WRITING A COMIC BOOK SCRIPT
The first hurdle for starting an Epic book is the script. Every project starts not just with a writer and an idea, but a full script. If you’re an aspiring writer, you have to submit a first script.
That doesn’t sound so bad, but there are plenty of people reading this who have never read one, much less written one. That’s where this week’s column comes in. This installment is dedicated to explaining to wannabe Epic writers how they can put together a script.
There are two types of scripts, generally-speaking. The first is generally referred to as the “Marvel style” script, so named because it’s how Stan Lee wrote a bunch of books at the same time for Marvel in the early 1960s. He’d develop a basic plot and hand it off to the artist, who was in charge of pacing, scenes, and so much more. The writer came in afterwards and wrote dialogue to match the scenes the artist constructed. Sometimes, the artist would throw in some surprises for the writer. That’s how Silver Surfer was created, for one example.
Ironically enough, this is NOT the style you want to use in creating a pitch for an Epic book. You want to write a full script. This includes details page-by-page, panel-by-panel, and balloon-by-balloon. The Epic web site gives a brief example of this, and it’s generally fair. I’ll write one of my own to give you an idea:
PANEL 1: Establishing shot of Aunt May’s house.
CAPTION: Forest Hills, Queens.
PETER PARKER: [From inside house] Aunt May, I swear to you I wasn’t
bonking Mary Jane.
AUNT MAY: [From inside house] Riiiiiight, young man.
PANEL 2: Inside of Peter’s bedroom. Peter is clearly agitated, but Aunt May stands
resolute inside his door frame, arms crossed in front of her.
MAY: I may be old, but I’m also frisky.
MAY: Why, Nathan Lubinsky and I used to do things that would make your hair curl.
PETER: [screaming] Nooooooo!
Break the big script up into smaller pieces. Chunks of script called pages include pieces called panels, which have parts called balloons that might contain dialogue, captions, or more. Essentially, that’s all you need. The decision to describe panel shapes and arrangements is up to you. Some artists might be insulted by it, while others might appreciate the help. Others, still, will ignore you for an idea they like more. It’s a collaborative medium, so none of these ideas are necessarily wrong. As long as the writer, the editor, and the artist have an idea of what’s going on, the rest is up to creativity and skill. Alan Moore’s scripts are notoriously chatty, stretching out for dozens of pages for a single 22 page script. Brian Bendis’ POWERS scripts are much more pared down. It’s all business. Let’s face it — when you have a dialogue scene that goes on for five pages and takes place at the same table, you’re not going to have many directions to give to your artist.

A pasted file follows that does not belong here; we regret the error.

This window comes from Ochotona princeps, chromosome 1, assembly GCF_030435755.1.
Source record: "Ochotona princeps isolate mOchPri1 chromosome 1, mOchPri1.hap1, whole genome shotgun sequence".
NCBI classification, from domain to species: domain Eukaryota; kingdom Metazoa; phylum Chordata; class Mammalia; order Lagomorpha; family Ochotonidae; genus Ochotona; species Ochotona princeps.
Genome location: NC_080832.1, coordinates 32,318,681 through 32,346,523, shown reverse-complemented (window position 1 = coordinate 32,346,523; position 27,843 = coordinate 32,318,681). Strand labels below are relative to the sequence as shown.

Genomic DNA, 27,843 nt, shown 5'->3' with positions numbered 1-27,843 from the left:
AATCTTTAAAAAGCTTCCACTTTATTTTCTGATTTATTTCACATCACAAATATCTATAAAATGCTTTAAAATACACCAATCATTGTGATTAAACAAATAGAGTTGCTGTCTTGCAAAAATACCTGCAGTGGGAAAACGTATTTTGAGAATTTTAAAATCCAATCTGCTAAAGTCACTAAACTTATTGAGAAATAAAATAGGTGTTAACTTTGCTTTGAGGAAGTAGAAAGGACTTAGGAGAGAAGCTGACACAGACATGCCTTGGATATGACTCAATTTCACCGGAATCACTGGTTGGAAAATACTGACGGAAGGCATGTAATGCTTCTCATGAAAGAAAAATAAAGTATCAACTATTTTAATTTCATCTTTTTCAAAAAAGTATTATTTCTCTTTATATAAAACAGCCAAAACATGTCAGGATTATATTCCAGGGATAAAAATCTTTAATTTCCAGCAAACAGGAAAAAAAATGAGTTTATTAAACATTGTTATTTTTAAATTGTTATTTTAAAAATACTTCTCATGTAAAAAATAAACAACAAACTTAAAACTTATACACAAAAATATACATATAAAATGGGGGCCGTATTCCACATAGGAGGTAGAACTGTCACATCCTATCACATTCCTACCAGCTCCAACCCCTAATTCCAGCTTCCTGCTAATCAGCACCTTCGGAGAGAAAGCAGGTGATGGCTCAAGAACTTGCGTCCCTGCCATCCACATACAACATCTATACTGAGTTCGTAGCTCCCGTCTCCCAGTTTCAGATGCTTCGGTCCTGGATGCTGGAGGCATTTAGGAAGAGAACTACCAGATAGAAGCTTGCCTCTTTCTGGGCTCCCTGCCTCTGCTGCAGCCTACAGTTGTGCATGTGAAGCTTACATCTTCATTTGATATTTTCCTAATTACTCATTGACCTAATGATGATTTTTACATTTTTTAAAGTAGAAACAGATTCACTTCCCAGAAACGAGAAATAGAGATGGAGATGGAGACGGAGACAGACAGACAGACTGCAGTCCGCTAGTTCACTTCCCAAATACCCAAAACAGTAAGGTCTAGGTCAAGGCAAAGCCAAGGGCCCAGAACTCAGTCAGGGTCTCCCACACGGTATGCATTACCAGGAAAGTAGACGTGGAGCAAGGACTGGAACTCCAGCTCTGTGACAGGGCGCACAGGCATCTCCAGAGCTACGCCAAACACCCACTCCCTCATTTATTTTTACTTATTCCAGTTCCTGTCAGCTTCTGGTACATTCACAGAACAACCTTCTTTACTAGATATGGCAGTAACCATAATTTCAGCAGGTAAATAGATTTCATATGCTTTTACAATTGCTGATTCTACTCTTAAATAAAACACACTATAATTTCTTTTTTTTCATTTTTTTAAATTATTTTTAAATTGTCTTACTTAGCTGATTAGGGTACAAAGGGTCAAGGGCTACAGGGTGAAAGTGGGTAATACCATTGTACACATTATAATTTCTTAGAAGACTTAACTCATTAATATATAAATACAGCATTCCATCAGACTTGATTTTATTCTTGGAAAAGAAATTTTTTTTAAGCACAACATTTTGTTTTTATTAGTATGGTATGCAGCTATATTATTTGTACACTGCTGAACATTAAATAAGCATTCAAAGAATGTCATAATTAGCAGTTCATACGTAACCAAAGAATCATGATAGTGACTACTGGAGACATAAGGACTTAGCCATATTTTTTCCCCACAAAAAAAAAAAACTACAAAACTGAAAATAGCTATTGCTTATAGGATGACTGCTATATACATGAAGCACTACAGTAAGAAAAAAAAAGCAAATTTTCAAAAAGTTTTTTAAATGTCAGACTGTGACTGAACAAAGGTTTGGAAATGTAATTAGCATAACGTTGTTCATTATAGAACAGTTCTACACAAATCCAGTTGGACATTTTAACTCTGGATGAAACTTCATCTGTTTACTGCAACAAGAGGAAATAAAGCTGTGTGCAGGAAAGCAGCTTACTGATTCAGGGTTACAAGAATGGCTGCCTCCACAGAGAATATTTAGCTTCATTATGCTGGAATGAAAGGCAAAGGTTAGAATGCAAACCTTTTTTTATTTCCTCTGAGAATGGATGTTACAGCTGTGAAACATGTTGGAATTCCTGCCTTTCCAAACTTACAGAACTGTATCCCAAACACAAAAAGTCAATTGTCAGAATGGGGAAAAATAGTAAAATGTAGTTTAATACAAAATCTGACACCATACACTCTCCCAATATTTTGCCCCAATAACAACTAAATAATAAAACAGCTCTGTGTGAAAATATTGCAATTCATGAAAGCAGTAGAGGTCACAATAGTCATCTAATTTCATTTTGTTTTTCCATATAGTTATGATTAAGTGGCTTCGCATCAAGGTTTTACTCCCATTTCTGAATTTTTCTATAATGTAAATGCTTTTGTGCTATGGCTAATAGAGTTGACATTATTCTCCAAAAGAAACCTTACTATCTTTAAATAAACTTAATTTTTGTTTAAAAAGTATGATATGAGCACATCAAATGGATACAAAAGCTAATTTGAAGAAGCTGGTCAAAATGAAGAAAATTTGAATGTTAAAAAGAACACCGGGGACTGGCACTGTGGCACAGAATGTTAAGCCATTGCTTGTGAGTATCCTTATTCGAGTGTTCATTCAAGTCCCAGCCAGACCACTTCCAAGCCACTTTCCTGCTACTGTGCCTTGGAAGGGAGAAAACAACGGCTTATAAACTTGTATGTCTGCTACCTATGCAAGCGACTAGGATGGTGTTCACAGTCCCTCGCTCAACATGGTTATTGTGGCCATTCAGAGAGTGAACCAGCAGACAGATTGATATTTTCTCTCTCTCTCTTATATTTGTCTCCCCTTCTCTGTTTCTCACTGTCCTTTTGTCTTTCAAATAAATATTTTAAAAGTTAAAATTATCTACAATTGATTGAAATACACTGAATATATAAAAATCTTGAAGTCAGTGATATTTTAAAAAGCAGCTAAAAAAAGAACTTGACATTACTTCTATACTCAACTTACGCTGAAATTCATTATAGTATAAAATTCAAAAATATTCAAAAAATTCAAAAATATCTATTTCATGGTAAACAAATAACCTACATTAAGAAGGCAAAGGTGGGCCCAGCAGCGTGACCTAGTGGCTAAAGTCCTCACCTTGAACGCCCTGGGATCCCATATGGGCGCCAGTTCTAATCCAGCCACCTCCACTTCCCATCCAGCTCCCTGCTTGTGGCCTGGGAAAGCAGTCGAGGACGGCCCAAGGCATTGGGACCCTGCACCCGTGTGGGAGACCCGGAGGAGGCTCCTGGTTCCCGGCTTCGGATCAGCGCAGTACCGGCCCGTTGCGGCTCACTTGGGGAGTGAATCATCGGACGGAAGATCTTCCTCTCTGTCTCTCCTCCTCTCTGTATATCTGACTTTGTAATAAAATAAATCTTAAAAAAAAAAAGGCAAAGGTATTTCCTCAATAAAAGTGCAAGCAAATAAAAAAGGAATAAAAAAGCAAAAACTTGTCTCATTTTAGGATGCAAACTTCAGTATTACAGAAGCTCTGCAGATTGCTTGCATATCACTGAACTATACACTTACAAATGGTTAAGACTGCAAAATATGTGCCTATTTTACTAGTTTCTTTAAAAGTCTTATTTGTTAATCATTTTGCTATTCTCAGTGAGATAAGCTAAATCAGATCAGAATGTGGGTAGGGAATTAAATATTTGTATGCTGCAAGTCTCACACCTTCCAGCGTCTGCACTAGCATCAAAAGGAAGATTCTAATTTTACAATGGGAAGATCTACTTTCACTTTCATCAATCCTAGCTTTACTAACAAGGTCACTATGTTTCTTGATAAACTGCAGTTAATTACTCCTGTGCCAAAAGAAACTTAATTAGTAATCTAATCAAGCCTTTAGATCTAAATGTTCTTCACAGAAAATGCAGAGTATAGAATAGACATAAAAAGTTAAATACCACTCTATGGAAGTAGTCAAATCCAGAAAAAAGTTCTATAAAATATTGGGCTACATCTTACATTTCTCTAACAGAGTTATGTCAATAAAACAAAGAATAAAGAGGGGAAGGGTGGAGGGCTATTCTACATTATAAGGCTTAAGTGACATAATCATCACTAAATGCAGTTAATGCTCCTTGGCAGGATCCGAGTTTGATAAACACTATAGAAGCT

There is no standard format for a full script and you’re free to do whatever you want. Just keep in mind that you want an editor to approve this script and an artist to draw from it. Write a script with enough direction and detail to be clear, but not so far detailed as to make it impossible to draw. Remember, also, that there are certain things an artist can’t draw. The most famous example of that is having a character with his back turned toward the reader and a devilish smile on his face. Also, don’t try to compress two or more actions into one panel. It’s not possible. You can’t have Spider-Man grab Electro, throw him to the ground, and kick him in the groin all on the same panel. Read UNDERSTANDING COMICS by Scott McCloud or COMICS AND SEQUENTIAL ART by Will Eisner for a more thorough understanding of the concepts behind sequential art.
You can capitalize names in the script, or not. You can capitalize important people and places in your panel descriptions, or not. You can capitalize the dialogue, or not. Warren Ellis, for example, prefers to capitalize the dialogue in his scripts to give him an idea of how it will look on paper. Since Marvel letters exclusively with mixed case these days, that might not be an issue with your Epic script.
Some writers start a new page of the story on a new page of script. Others don’t. Some label their panels with numbers while others do it with letters. I can’t think of any cases of a writer labeling story pages with letters, though. I’d stick with numbers there, if I were you.
Some writers use programs written for other purposes to create their scripts. The best-known example of that is Brian Bendis, who uses the movie scriptwriting program, Final Draft, for creating his scripts. Check out his POWERS SCRIPTBOOK to see the results. Some use MicroSoft Word, and I wouldn’t be surprised to hear that some use something as simple as Notepad to write theirs.
The most important thing you can do in trying to find your “voice” is to study what others have done. Even if you’re not studying it, at least take a look at some of the options available to you. See what others have come up with. While being original and unique in your story content is a great thing, you don’t need to reinvent the wheel in formatting your script. Nobody will think any less of you for copying someone else’s formatting tricks, if it works for you. In the end, all that counts is that the story is good and that people can follow it on the page.
RESOURCES IN PRINT
The good news is that in this day and age of trade paperbacks fitting in as much bonus material as possible, there are plenty of script samples up for grabs on the bookshelf. You probably have a few examples sitting on your bookshelf already that you might not have realized.